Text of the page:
“Our north star at First Boulevard is really helping Black America reclaim its $1.4 trillion in economic impact,” said Hawkins.
As phase one of First Boulevard’s mission centers on helping Black Americans circulate funds within their community, the digital bank features a “Cash Back For Buying Black” incentive — earning customers up to 15% cash back when they spend money at black businesses.
The partnership will bridge the gap between Black America and cryptocurrency
The launch of First Boulevard came at the perfect time for Visa’s entry into the crypto space.
Sheffield noted that following the rise of fintechs incorporating Bitcoin into their products, many Visa clients we’re asking what the global payments company could do to help.
As Visa began exploring new capabilities in the crypto space, their focus was building a mission-driven partnership — aligned with company efforts to embed diversity and inclusion into offerings and its go-to-market strategy.
As the pilot program seeks to bridge the gap between Black America and the rapid growth of cryptocurrency, financial education will play a key role.
“We see cryptocurrency and Bitcoin as a gateway to financial literacy,” said Sheffield.
The pilot program will assess “the level of education that we need to provide the Black community to feel comfortable with jumping in, being mindful of effective ways and actionable ways that they can apply Bitcoin and other types of cryptocurrencies,” added Hawkins.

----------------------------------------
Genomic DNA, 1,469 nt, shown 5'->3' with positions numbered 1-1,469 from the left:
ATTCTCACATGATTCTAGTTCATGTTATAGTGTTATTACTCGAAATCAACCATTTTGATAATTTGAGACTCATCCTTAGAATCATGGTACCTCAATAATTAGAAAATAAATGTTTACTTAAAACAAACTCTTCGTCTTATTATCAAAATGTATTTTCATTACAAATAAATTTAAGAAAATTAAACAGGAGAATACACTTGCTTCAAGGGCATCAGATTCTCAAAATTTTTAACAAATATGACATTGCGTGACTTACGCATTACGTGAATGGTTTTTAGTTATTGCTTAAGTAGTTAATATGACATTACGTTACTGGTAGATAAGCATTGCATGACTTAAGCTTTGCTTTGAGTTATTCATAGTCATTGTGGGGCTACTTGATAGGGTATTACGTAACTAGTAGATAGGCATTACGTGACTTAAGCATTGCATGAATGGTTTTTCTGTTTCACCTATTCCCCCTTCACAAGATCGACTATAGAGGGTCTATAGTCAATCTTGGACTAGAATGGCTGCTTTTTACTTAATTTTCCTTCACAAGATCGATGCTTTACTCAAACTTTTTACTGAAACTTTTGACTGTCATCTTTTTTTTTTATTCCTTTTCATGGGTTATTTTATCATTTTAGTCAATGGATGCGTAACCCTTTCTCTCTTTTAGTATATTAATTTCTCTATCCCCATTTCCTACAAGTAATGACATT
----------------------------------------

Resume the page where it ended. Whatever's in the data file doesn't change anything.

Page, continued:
Visa’s launch comes as crypto becomes table stakes for fintechs
To be sure, Visa isn’t the only incumbent pushing into the crypto space. Bitcoin’s price surged as high as $40,000 earlier this year, nearly four times what it was worth the same time last year.
Square’s Cash App offers crypto trading, and it’s been a huge boost to the peer-to-peer payments app. Bitcoin accounted for nearly 80% of Cash App revenue in the third quarter of 2020. And last November, payments giant PayPal added crypto trading to its app.
Visa’s Crypto APIs will allow its fintech customers to embed crypto trading into their own apps, helping them compete with the likes of Cash App and PayPal without building their own offerings.
“It’s very hard to build yourself,” Sheffield said. “[Fintechs] want a global, neutral, trusted brand that they already have a close relationship with and can help provide best in class infrastructure.”
Visa will look to grow the functionality of its Crypto APIs beyond trading and holding cryptocurrencies, adding features like crypto rewards on cards and auto-buy functionalities. But as an infrastructure player, that will largely depend on what its clients want to build.
“We’re excited to see what entrepreneurs end up building, how they integrate it to the products, and what the consumer experiences are,” Sheffield said.
The crypto APIs are part of Visa’s broader developer center, a set of APIs that are part of what Visa calls its “value-added services.”
It’s all part of Visa’s effort to diversify beyond its bread-and-butter card processing business and bring fintechs on board its network.
“We see that as a tremendous opportunity for Visa,” Sheffield said.